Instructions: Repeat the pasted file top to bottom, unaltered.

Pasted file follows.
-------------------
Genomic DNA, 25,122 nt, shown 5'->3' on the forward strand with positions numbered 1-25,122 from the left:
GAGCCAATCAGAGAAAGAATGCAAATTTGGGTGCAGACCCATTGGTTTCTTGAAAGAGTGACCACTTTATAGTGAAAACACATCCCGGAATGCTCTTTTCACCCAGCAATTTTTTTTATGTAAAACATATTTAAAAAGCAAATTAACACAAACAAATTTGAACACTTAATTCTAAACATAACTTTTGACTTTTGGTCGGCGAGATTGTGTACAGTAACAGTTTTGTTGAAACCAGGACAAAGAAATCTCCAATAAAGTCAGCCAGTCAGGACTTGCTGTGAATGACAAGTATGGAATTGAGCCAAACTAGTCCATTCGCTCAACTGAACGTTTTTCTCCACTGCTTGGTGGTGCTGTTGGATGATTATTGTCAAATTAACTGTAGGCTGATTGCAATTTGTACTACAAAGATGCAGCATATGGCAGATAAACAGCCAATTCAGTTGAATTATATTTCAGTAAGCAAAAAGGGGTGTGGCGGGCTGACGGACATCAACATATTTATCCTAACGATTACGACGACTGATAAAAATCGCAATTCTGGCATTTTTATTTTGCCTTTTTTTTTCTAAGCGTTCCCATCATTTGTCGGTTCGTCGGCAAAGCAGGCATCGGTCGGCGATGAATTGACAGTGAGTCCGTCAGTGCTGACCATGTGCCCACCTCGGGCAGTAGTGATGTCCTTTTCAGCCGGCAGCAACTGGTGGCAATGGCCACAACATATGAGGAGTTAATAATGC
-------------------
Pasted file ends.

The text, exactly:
Genomic DNA, 25,122 nt, shown 5'->3' on the forward strand with positions numbered 1-25,122 from the left:
GAGCCAATCAGAGAAAGAATGCAAATTTGGGTGCAGACCCATTGGTTTCTTGAAAGAGTGACCACTTTATAGTGAAAACACATCCCGGAATGCTCTTTTCACCCAGCAATTTTTTTTATGTAAAACATATTTAAAAAGCAAATTAACACAAACAAATTTGAACACTTAATTCTAAACATAACTTTTGACTTTTGGTCGGCGAGATTGTGTACAGTAACAGTTTTGTTGAAACCAGGACAAAGAAATCTCCAATAAAGTCAGCCAGTCAGGACTTGCTGTGAATGACAAGTATGGAATTGAGCCAAACTAGTCCATTCGCTCAACTGAACGTTTTTCTCCACTGCTTGGTGGTGCTGTTGGATGATTATTGTCAAATTAACTGTAGGCTGATTGCAATTTGTACTACAAAGATGCAGCATATGGCAGATAAACAGCCAATTCAGTTGAATTATATTTCAGTAAGCAAAAAGGGGTGTGGCGGGCTGACGGACATCAACATATTTATCCTAACGATTACGACGACTGATAAAAATCGCAATTCTGGCATTTTTATTTTGCCTTTTTTTTTCTAAGCGTTCCCATCATTTGTCGGTTCGTCGGCAAAGCAGGCATCGGTCGGCGATGAATTGACAGTGAGTCCGTCAGTGCTGACCATGTGCCCACCTCGGGCAGTAGTGATGTCCTTTTCAGCCGGCAGCAACTGGTGGCAATGGCCACAACATATGAGGAGTTAATAATGC